“Is this as good as you’re going to get?” It is a question posed to humanity by the flight of the Monarch butterfly.
It will soon be time for the Monarchs hibernating in California and New Mexico to begin searching for mates in preparation for their migration toward the northern United States and Canada. This year may be different, however. This may be the year when populations have dropped so low that there will be too few encounters to sustain the species.
So what does this have to do with human evolution?
There are so many weird things afoot caused by climate change and human activity. However, we hear about them in fragments, and so far there has been no evidence of a general awareness of the peril afoot. Clearly this is what is needed, meaning a sea change in thinking, because leaders can do only so much. The real leadership needs to come from a collective awakening.
One wonders what the catalyst could be here in the United States. There may be hope in the possibility of a symbol that speaks to us on a subconscious level. The Monarch butterfly could well be that. However, I can imagine a surly response to that suggestion as follows:
“So what if the Monarch disappears in the United States? What difference would that make? We don’t eat it. It pollinates a little but not enough to make all that much difference. It’s pretty, sure, but there are thousands of species of pretty butterflies, and many are disappearing. Species have disappeared throughout time. We’ve got more important things to worry about. Like what are we going to do for tomatoes and almonds and avocados if California totally dries up? We may be looking at the end of guacamole!”
Well, it could be that this is related. The Monarch may be just one species of butterfly, but it is a butterfly with an epochal story.
For one thing, it is the only insect known to migrate thousands of miles annually. The imminent flight northward will be undertaken by a relay of several generations. However, the return that was accomplished in the fall was undertaken by one generation of butterflies that had never before been where they were headed in Mexico and California. “Born to fly,” as National Geographic puts it, they went the distance–thousands of miles in the case of migration to Mexico–according to a guidance system that remains a mystery.
Most of us have probably seen the Monarch’s dramatic arrival in Mexico and California only in photographs. As many as a billion once blanketed the oyamel fir trees on 45 acres in Mexico, branches breaking under their weight. Now their numbers have shrunk to about 35 million on 1.65 acres.
The reasons for the drop in numbers everywhere are many. Their habitat is shrinking due to development and farming. Odd weather including late springs, flooding, drought, record-breaking heat, and also bitter cold have produced population crashes. And most important of all, the accelerating use of herbicides promoted by genetically engineered crops is wiping out milkweed on which the Monarch caterpillars feed.
The surly person is back: “All right. We’re familiar with this picture, and it’s hard to get too upset about the disappearance of a weed. I mean, things are in kind of a mess everywhere. Are you trying to suggest humans have some kind of connection with the Monarch butterfly?”
Yes, I am. I mean consider that if there is a way in which we might be blessed by a warning from one of the species that share the planet with us, it would come from one that is exquisitely beautiful, that embodies qualities akin to the courage, tenacity, and genius we value in ourselves, and that also represents an evolution–or the possibility of an evolution–that we may aspire to.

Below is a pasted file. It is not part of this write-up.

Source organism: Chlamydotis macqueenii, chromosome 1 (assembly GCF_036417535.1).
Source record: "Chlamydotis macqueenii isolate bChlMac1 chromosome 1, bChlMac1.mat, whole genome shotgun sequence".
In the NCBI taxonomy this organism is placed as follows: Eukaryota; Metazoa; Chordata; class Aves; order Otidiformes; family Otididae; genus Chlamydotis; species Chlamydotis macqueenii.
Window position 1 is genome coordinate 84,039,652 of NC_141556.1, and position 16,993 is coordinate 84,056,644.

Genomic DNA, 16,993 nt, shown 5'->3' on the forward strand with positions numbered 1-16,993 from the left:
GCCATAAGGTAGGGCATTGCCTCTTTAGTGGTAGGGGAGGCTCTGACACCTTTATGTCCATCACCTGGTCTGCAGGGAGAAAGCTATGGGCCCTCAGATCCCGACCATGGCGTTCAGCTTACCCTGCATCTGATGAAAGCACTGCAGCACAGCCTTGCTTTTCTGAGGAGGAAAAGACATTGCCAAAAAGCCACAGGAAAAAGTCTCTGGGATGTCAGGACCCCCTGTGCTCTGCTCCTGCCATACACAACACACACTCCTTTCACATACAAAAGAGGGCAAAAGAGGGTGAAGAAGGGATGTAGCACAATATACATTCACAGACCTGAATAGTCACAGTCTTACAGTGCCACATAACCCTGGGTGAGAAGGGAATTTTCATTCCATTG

So let’s follow the trail. The female Monarch lays eggs on the milkweed. Those eggs hatch into baby caterpillars that eat the milkweed nonstop. The milkweed has a bitter taste, which keeps the caterpillars safe from predators. Then the caterpillar attaches to a leaf and creates a pupa or chrysalis. Over the next 10 days, the caterpillar begins to disintegrate, to liquefy really, and the butterfly forms within.
We have come to understand the process as metamorphosis. And over the thousands of years of humanity trying to understand itself and to grow, metamorphosis has been taken to heart as a form of guidance and comfort. In art and literature, the wings of the butterfly are associated with the transforming spirit of young love, heroic sacrifice, transcending death, and the rebirth of the soul. Unlike moths, butterflies navigate by the sun. They are guided by the light, so to speak, and we have aspired to that as well.
For the frontispiece of a book he published in 1793 (For Children: The Gates of Paradise), poet William Blake etched the image of mankind as a pupa awaiting transformation. With the image of the Monarch in mind, the idea emerges that we aren’t anything like done in our evolution, and all the hazards afoot suggest that we get moving.
Much of this understanding about the universe of the chrysalis is probably at a subconscious level. However it lives in our belief as individuals that we have the opportunity to fulfill potential; to turn our lives around if we get off track; and rebuild, create, correct, and improve if we have the time and the will. What seems to be coming up is that human will, like that of the Monarch, needs to mobilize soon. The question is how much time we have.
I, for one, will be watching the story of the Monarch not only for its own sake but for what it means to us as a country. As a symbol of transformation, it could be serving as a messenger. Time may be running out for the Monarch butterfly. And if this beautiful creature disappears at least in part because of what we have done to its world, we will at the very least have lost a great teacher–one that reminds us that our own wings are not yet in sight.